The Sprint 2002 issue of Sloan Management Review has 2 articles I found interesting. The first is on “Disruptive Innovation” by Christensen and others, and talks of how to build disruptive businesses. The second is by Michael Cusumano and Annabelle Gower on “The Elements of Platform Leadership”, which discusses how companies like Intel, Microsoft and Cisco build “platforms” for industry domination.
Christensen’s article builds on his other articles (including one in the Harvard Business Review last year which won the joint 2nd prize for the best article of 2001) and book “The Innovator’s Dilemma”. It highlights two tests which a disruptive innovation must pass: one on creating a new market as a base of disruption, and the second on disrupting the business model from the low-end.
I have very much liked Christensen’s thinking, and this article is no exception. As I was reading it, I applied it to our ideas on Emergic — how we want to (a) use second-hand PCs and low-cost software to open up new markets in enterprises — people who haven’t been using computers before, and (b) create a new business model of software as a subscription service. Our targets are the world’s poorer and underserved markets — the low-income, developing countries. Our Thin Clien-Thick Server will be simple and affordable, and give computing access to current non-consumers at no more than USD 10 per month.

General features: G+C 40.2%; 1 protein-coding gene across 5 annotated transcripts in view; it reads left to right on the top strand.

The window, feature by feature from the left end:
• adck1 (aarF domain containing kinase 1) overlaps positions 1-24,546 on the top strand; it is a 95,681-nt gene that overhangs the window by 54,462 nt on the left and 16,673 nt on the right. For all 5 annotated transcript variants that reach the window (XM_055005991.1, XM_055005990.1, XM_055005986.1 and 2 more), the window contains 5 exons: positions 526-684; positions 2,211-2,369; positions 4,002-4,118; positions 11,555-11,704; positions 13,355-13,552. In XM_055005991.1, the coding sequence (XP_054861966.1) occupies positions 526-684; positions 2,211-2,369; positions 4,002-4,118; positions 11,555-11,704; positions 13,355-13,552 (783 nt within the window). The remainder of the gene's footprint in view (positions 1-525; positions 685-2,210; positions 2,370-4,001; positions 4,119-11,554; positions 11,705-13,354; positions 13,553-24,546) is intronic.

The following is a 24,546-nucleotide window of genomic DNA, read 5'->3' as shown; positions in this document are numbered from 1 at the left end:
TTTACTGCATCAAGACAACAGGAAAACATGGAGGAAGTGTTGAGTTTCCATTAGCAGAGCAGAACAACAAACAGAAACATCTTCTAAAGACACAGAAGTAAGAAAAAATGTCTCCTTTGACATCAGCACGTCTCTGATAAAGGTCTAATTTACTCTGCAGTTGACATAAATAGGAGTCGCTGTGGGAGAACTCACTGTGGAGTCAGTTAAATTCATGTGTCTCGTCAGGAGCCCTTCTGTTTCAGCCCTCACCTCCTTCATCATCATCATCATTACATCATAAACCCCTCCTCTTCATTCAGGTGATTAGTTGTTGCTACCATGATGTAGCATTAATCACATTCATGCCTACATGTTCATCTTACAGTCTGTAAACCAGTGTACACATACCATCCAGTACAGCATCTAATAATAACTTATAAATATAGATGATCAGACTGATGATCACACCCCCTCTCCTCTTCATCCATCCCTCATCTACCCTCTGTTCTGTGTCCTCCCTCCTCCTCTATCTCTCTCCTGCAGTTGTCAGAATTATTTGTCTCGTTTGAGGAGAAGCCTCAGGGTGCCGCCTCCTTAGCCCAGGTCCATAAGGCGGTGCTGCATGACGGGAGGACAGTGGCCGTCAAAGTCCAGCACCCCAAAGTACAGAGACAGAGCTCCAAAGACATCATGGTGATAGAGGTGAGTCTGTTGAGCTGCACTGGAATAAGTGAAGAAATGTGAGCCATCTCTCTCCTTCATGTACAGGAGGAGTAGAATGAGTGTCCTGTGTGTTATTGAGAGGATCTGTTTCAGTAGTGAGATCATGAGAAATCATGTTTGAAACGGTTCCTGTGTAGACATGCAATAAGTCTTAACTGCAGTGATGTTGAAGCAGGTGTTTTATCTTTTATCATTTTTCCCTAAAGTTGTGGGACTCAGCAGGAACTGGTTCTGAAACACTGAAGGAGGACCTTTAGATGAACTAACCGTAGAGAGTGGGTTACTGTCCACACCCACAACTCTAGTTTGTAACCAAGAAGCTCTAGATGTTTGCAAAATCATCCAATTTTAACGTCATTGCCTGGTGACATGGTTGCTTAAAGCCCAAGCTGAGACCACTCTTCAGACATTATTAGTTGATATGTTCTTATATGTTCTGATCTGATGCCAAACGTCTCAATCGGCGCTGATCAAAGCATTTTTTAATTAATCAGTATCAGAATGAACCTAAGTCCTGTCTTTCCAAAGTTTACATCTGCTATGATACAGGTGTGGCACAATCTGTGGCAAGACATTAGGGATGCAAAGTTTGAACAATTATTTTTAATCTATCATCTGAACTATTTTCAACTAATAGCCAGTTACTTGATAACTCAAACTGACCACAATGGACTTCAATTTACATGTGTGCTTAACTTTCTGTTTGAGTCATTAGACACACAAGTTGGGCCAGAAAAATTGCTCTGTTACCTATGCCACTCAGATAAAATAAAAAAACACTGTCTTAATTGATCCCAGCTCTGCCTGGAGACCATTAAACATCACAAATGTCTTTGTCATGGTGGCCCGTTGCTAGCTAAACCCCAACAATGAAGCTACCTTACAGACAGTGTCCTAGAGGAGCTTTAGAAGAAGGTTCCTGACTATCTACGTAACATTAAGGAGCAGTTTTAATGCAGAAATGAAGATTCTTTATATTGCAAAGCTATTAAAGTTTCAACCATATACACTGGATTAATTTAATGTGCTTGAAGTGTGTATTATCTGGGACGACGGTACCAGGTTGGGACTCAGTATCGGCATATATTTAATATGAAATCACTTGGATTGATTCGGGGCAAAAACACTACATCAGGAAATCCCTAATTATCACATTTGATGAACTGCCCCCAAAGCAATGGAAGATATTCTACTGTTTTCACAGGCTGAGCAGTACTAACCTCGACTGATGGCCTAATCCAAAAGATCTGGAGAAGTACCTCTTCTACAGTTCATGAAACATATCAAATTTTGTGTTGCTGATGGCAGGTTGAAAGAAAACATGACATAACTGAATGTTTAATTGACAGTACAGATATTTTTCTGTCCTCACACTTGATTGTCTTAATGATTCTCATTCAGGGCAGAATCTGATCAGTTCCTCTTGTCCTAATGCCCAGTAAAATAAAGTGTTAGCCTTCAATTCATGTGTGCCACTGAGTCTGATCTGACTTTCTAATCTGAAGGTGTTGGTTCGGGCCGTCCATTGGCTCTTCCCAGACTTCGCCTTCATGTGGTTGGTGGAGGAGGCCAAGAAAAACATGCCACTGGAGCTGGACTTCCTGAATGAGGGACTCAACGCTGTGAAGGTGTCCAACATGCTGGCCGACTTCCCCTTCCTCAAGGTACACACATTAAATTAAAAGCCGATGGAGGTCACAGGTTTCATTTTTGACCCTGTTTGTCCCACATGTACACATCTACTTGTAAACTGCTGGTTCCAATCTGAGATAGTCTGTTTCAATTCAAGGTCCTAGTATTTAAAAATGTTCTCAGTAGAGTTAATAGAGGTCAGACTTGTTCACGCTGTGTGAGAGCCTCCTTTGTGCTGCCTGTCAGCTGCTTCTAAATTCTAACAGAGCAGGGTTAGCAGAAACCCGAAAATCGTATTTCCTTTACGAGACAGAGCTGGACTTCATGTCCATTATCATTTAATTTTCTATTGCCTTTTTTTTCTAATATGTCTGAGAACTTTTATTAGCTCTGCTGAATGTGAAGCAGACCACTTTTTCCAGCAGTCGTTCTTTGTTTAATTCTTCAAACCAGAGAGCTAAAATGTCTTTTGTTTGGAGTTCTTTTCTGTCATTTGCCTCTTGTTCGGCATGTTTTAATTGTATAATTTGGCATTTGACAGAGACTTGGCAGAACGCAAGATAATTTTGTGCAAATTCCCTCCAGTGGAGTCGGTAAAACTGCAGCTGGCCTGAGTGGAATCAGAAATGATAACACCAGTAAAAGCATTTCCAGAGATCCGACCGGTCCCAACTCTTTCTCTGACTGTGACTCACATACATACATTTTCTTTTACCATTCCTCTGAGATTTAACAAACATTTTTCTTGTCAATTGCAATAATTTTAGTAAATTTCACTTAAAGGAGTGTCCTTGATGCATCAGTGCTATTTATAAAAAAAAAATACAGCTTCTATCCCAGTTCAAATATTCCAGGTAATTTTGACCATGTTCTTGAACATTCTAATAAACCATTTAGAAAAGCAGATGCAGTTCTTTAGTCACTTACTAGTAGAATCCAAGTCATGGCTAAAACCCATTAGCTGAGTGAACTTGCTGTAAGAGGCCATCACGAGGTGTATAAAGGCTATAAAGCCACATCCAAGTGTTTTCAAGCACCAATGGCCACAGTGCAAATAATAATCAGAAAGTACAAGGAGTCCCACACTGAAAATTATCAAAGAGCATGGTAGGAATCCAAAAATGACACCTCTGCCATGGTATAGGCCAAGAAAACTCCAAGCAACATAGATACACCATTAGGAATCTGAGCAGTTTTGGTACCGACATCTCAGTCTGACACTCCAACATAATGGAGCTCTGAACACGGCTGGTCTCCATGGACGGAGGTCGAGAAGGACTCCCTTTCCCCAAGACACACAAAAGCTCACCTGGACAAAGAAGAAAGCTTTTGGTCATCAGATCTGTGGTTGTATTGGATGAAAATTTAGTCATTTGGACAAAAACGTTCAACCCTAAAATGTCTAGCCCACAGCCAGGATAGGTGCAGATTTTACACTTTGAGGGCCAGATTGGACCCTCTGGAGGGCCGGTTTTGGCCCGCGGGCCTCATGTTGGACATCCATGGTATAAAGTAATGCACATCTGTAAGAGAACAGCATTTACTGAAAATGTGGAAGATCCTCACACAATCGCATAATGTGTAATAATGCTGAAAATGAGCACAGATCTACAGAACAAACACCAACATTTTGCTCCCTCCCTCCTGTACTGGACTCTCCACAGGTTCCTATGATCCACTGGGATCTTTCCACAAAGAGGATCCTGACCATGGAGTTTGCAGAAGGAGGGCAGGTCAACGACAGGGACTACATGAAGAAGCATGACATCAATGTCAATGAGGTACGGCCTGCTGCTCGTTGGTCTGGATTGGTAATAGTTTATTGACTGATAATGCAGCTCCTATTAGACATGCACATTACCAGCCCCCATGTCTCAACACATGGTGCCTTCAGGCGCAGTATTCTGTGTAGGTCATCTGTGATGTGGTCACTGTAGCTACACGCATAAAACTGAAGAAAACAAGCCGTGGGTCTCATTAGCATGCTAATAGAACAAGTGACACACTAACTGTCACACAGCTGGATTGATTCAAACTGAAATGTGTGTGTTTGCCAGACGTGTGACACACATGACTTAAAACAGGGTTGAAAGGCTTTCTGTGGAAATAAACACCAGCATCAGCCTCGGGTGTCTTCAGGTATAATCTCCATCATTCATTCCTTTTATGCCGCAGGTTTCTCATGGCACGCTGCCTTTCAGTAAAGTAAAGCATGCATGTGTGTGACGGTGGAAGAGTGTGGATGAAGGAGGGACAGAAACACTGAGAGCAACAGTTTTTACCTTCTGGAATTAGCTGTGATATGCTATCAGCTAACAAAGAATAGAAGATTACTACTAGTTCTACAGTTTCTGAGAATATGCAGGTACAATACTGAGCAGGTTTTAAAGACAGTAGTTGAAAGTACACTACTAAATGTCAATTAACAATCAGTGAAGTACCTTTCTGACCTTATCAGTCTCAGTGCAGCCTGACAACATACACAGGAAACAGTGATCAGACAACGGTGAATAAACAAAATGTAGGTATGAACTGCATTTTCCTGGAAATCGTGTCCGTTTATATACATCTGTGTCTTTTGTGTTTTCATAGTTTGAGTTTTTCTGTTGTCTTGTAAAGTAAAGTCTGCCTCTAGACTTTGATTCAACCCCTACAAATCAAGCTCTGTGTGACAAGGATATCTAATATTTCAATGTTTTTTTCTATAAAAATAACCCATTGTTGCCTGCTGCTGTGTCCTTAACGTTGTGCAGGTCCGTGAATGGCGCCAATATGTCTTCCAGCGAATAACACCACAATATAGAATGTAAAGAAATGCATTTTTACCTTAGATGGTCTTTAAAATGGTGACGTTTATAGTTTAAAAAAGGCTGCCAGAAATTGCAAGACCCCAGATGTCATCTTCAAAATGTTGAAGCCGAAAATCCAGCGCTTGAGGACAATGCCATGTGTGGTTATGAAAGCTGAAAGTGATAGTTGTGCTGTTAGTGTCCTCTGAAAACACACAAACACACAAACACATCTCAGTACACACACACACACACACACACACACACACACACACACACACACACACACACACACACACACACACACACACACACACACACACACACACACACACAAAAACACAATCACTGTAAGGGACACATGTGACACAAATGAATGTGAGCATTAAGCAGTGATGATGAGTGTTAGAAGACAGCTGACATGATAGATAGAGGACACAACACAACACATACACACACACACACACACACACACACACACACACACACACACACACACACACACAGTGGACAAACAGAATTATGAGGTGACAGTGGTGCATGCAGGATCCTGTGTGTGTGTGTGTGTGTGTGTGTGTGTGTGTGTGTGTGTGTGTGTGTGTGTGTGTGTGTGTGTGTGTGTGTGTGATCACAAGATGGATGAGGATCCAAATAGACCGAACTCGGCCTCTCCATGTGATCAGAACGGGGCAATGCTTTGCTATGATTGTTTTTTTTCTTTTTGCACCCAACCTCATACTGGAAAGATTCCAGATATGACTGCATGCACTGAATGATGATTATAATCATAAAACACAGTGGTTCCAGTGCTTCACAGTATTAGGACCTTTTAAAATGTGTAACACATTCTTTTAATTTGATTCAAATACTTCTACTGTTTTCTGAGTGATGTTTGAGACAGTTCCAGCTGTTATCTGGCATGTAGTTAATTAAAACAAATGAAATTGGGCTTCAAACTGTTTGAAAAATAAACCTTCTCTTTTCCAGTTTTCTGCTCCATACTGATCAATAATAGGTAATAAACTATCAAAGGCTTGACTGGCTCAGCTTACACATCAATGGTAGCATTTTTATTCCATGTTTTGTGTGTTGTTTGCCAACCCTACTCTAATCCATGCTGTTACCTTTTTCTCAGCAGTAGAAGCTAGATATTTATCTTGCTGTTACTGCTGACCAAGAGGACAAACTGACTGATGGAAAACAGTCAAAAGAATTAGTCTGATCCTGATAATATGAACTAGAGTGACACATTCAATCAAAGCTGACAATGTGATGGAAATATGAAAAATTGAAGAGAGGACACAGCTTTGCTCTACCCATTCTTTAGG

The second article on Platforms is relevant from the context of what we want to do in creating an Integrated eBusiness software for SMEs. There is no way we can go and create every module businesses need. So, we need to think of an architecture wherein we create the platform and others can build upon it.
Reading the management magazines like SMR and HBR are interesting when one has some ideas in mind because there’s always something to learn if one can (a) choose the right articles to read (b) apply these ideas to the challenges / thinking on hand. They can either contradict or reinforce what one is thinking. The magazines may be expensive to subscribe, but for any entrepreneur, I would strongly recommend investing both the time and money. As entrepreneurs, this is, in fact, a very inexpensive mechanism for exposing ourselves to new, innovative thinking from some of the best experts in the business. The key is to read the articles and think from our context, and not necessarily, the BigCo context that is embedded in the writings.